Open Access Te Herenga Waka-Victoria University of Wellington
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Effects of Species Differences on Oocyte Regulation of Granulosa Cell Proliferation

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posted on 2021-11-12, 13:09 authored by Lin, Jia Yi

The role of oocytes in regulating ovulation quota between species is not fully understood. In humans, sheep, and rodents the oocyte-derived growth factors, bone morphogenetic protein 15 (BMP15) and/or growth differentiation factor 9 (GDF9) have profound effects on ovarian follicular development and ovulation quota. The aim of these studies was to compare the ability of oocytes from sheep (low ovulation-rate) and rat (poly-ovulator) to stimulate radiolabelled ³H-thymidine uptake by granulosa cells (GC) both within and between the two species, and to assess species differences of GDF9 and BMP15 in co-incubations. For these experiments, oocytes denuded of cumulus-cells (DO) were co-incubated with a fixed number of GC from either species. Rat or sheep DO stimulated ³H-thymidine uptake by GC from the same species (P<0.005). Sheep oocytes also stimulated ³H-thymidine uptake by rat GC (P<0.001) but not vice versa. To investigate this further, oocytes and GC were co-incubated with monoclonal antibodies specific to GDF9 or BMP15 or to a hydatids antigen (control). Both sheep and rat oocyte stimulation of ³H-thymidine uptake by GC was inhibited with the GDF9 antibody (P<0.05) but not the control antibody, irrespective of the species of GC. Sheep DO stimulation of rat GC was also inhibited using an antibody to BMP15 (P<0.05). However, when using the BMP15 antibody to block the effects of rat DO on rat GC, no inhibition of ³H-thymidine uptake was observed (P=0.988). The molecular forms of GDF9 and BMP15 protein in oocyte lysates and spent media were examined by Western blotting under reducing conditions. For both species, GDF9 protein was present in the mature form in both the lysate and the spend media. For sheep oocytes, BMP15 protein was present as pro-mature and monomeric mature forms in the lysate and in the spent media, whereas from rats pro-mature forms were detected in the oocyte lysate but there was minimal evidence for the mature form in the spent media. The mRNA levels of GDF9, BMP15 and several cumulus cell (CC) genes were measured at 8h intervals over a 24h incubation period. For both sheep and the rat, GDF9 and BMP15 mRNA expression levels were highly correlated (R²=0.99). In the rat, the relative mean expression level of Gdf9 mRNA was four times higher than Bmp15 mRNA, whereas in sheep the relative mean expression ratio of GDF9 to BMP15 was approximately one. For these studies, two types of incubations were performed, namely COC alone or co-incubations of DO with GC. In co-incubations of DO with GC, the relative GDF9 and BMP15 mRNA levels did not change significantly over time, whereas incubations of COC showed that the relative levels of GDF9 and BMP15 mRNA declined significantly during the incubation period. The CC genes (FSHR, LHR, KITL, CX43, AROM and CYCD2) were measured during the 24h incubation period for the COC but not the DO experiment. In rats, none of the CC genes showed any changes in mRNA levels over time except Kitl, where levels at 8h and 16h mRNA levels were significantly lower compared to those at 0h and 24h. In sheep, there were no significant mRNA changes in any of the CC genes except AROM. The level of AROM mRNA reduced to near zero by 8h and remained at low levels at both 16h and 24h. These findings suggest that, under the incubation conditions used, that the gene expression levels for most CC genes were maintained but that the oocyte growth factors alone were unable to maintain AROM gene expression in sheep. In conclusion, major differences were observed in GDF9 and BMP15 expression and regulation between rats and sheep. The lower expression levels of Bmp15 mRNA and protein are likely the reason why rat DO failed to stimulate ³H-thymidine uptake by sheep GC. The evidence suggests that oocyte-derived GDF9 is sufficient to stimulate ³H-thymidine incorporation and presumably DNA synthesis in rat GC whereas in sheep both BMP15 and GDF9 are required. These findings raise the possibility that in species with a low ovulation rate phenotype there is a higher level of GDF9 mRNA and protein synthesis and that BMP15 is a major factor in restricting ovulation quota in mammals.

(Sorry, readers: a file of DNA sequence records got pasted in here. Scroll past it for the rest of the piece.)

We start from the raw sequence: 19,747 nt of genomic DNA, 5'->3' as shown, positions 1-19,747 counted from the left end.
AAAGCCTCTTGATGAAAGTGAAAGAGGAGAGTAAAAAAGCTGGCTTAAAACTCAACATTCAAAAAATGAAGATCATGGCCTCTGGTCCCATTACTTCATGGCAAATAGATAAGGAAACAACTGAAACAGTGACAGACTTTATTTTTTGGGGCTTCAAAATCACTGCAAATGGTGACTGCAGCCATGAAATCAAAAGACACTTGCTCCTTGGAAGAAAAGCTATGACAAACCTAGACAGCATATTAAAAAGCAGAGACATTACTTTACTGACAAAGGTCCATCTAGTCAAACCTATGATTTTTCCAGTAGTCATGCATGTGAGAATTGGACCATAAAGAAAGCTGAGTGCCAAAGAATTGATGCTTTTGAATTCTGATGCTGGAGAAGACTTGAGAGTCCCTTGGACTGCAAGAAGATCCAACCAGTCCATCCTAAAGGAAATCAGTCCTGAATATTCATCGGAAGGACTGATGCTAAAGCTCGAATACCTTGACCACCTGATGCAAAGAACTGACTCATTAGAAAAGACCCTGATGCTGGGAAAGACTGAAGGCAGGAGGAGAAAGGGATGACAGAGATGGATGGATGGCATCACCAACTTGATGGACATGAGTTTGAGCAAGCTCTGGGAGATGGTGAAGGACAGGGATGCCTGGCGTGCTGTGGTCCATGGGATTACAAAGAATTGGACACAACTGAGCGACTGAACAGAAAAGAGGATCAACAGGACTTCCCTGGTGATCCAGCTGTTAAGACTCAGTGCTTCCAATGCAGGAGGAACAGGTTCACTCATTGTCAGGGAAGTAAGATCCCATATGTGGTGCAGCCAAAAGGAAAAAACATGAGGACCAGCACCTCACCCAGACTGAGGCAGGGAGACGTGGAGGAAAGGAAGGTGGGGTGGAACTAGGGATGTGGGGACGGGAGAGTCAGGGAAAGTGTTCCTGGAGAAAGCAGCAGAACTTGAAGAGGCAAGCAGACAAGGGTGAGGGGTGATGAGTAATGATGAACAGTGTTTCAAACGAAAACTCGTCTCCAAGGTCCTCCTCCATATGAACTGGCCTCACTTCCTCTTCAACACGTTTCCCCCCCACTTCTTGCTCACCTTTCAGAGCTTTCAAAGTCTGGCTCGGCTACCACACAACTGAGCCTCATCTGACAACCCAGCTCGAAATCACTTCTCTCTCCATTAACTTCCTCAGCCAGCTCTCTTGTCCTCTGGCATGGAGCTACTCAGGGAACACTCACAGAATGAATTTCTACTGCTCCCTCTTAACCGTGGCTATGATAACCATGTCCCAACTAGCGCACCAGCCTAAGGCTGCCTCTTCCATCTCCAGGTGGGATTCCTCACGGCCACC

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Date of Award



Te Herenga Waka—Victoria University of Wellington

Rights License

Author Retains Copyright

Degree Discipline

Cell and Molecular Bioscience

Degree Grantor

Te Herenga Waka—Victoria University of Wellington

Degree Level


Degree Name

Doctor of Philosophy

Victoria University of Wellington Item Type

Awarded Doctoral Thesis



Victoria University of Wellington School

School of Biological Sciences


McNatty, Ken; Juengel, Jenny